"U.S. Homeland Security officials are working with groups around the United States to head off any possible anti-Muslim backlash following the shootings at Fort Hood in Texas."
The Department of Homeland Security is in good company in its confusion. Gen. George Casey, the Army's top general, also worried that "this increased speculation could cause a backlash against some of our Muslim soldiers. And I've asked our Army leaders to be on the lookout for that." And President Obama cautioned against "jumping to conclusions."
The backlash trope is trotted out after every episode of terrorist violence. But it is as false as it is dangerous. This image of a nation on a hair trigger for violence against Muslims is a calumny. Even in the immediate aftermath of 9/11, though millions were inflamed by grief and outrage, there was no broad-based "backlash" against Muslim Americans. There were a handful of crimes including the murder of a Sikh who may have been mistaken for a Muslim, a few broken windows, some insults, and some hurt feelings. But the overwhelming majority of Americans did not seek out scapegoats, nor engage in vigilantism.
The repeated invocation of this libel has had an effect, though. It has succeeded in intimidating many Americans about the proper bounds of discussion. Gen. Casey reinforces this timidity when he frets that "our diversity" may be a casualty of the attack at Fort Hood. He and the Obama administration are obscuring the real challenge Americans face.
Our challenge is not to transcend the demons of vengeance clawing at our souls. Our challenge is to deal intelligently with a threat that arises from religious convictions. Non-bigoted observers can see that while the vast majority of the world's Muslims are not extremists, a significant minority are. And it matters what people believe.
We don't like to pass judgment on others' religious convictions. That's fine. But when a religious belief spurs violence and mass murder, it becomes political, and it becomes a proper concern of the military and security services.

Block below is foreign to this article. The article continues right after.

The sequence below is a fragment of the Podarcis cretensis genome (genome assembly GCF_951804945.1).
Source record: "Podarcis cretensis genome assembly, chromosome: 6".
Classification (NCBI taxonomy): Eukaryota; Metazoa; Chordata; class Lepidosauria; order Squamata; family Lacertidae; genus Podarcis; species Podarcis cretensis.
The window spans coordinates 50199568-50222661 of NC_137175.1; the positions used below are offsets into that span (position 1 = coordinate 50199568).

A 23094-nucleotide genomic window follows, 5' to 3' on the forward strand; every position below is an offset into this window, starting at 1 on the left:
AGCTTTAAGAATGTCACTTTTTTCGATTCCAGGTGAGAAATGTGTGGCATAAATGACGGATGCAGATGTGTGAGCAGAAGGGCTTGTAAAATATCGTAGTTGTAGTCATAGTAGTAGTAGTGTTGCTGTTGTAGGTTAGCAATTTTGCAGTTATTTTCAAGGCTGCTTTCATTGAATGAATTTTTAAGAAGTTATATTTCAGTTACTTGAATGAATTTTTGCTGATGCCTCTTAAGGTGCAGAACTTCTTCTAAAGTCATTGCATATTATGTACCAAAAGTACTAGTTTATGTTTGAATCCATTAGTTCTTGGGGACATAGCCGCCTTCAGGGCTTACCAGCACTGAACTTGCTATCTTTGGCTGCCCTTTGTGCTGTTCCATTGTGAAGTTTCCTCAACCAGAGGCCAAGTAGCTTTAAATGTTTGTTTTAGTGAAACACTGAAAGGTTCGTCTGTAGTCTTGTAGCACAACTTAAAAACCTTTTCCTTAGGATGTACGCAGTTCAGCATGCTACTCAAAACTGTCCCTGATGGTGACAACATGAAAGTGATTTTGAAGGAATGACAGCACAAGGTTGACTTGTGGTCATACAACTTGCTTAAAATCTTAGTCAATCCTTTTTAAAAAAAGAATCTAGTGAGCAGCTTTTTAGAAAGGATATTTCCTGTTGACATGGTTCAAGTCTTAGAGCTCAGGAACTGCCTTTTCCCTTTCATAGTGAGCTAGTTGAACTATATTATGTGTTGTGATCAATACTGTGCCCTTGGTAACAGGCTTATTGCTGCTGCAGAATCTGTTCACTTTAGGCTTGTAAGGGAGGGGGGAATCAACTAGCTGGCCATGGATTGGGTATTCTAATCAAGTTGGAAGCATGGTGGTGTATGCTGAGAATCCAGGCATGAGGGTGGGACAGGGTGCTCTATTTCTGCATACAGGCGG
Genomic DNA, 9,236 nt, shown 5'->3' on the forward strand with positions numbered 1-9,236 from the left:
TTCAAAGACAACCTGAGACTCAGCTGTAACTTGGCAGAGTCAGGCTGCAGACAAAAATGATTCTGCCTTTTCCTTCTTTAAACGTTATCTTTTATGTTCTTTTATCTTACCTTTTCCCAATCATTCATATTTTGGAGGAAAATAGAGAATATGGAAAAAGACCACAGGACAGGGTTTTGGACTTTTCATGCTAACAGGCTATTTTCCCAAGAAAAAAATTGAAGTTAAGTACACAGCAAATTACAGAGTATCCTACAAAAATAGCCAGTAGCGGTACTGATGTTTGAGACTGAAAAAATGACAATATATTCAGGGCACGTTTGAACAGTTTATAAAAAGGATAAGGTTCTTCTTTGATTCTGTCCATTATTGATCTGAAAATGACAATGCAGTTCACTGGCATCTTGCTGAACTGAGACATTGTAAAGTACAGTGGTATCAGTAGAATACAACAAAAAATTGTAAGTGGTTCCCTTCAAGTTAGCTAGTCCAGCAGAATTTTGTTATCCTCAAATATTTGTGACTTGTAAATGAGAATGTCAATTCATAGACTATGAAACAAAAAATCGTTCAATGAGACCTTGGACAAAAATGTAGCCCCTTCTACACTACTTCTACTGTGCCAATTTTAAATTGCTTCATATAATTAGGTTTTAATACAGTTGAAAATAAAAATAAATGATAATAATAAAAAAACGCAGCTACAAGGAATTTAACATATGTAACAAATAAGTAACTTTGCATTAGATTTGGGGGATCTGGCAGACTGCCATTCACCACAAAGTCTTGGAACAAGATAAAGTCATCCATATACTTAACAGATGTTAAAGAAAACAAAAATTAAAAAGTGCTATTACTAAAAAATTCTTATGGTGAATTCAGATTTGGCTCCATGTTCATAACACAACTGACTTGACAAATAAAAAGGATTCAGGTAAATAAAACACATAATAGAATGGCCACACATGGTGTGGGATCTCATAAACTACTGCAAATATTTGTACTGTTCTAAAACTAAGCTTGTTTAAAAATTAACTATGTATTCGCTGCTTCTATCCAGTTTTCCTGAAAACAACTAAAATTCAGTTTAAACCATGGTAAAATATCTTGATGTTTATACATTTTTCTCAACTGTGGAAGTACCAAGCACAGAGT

Worldwide, Muslims believing themselves to be advancing the faith have committed more than 14,000 acts of violence just since 9/11.
Many hit home. In 2003, Hasan Akbar, a Muslim convert, rolled a grenade into the tent of his fellow soldiers in the 101st Airborne Division on the eve of the invasion of Iraq. In June, Abdulhakim Muhammad, another convert, killed one Army recruiter and wounded another in Little Rock. Naveed Haq shot six women at the Seattle Jewish Federation office in 2006.
Federal agents have thwarted planned terror attacks on Fort Dix, N.J., folded up a terror ring in Lackawanna, N.Y., and uncovered plots against the nation's financial centers, the World Bank, the Sears Tower, the New York subway system, the Los Angeles airport, the Israeli Consulate in Los Angeles, 10 airliners landing in the U.S. (the liquid bomb plot), JFK airport, the Brooklyn Bridge, and the Prudential Building in Newark, N.J., among others.
So shall we arrest all the Muslims in America? That's the caricature that is encouraged by the "backlash" peddlers. Obviously not. But what we must do is to discriminate — that is, to make distinctions based on what kind of Islam Muslims embrace. We have created a climate in which members of the military were afraid to raise questions about the bald and blatant Islamist comments Major Nidal Hasan expressed over many years. He was overhead saying, "maybe people should strap bombs on themselves and go to Times Square." He was caught proselytizing his patients. He argued frequently to colleagues that the U.S. was engaged in a "war against Islam."
Yet no one raised a red flag. Might be interpreted as anti-Muslim bigotry. And so the military took no action against a man who loudly advertised his extremist sympathies. Thirteen Americans paid for that with their lives.
If any good were to come out of the Fort Hood massacre, it would be a new clarity about what we are fighting. Islamism is the enemy. Moderate Muslims are allies in the cause. We should no more shrink from confronting and battling Islamism than we would from any of the "isms" we destroyed in the 20th century.
Muddled thinking and misplaced delicacy have proved deadly.
To find out more about Mona Charen and read features by other Creators Syndicate writers and cartoonists, visit the Creators Syndicate web page at www.creators.com.
COPYRIGHT 2009 CREATORS.COM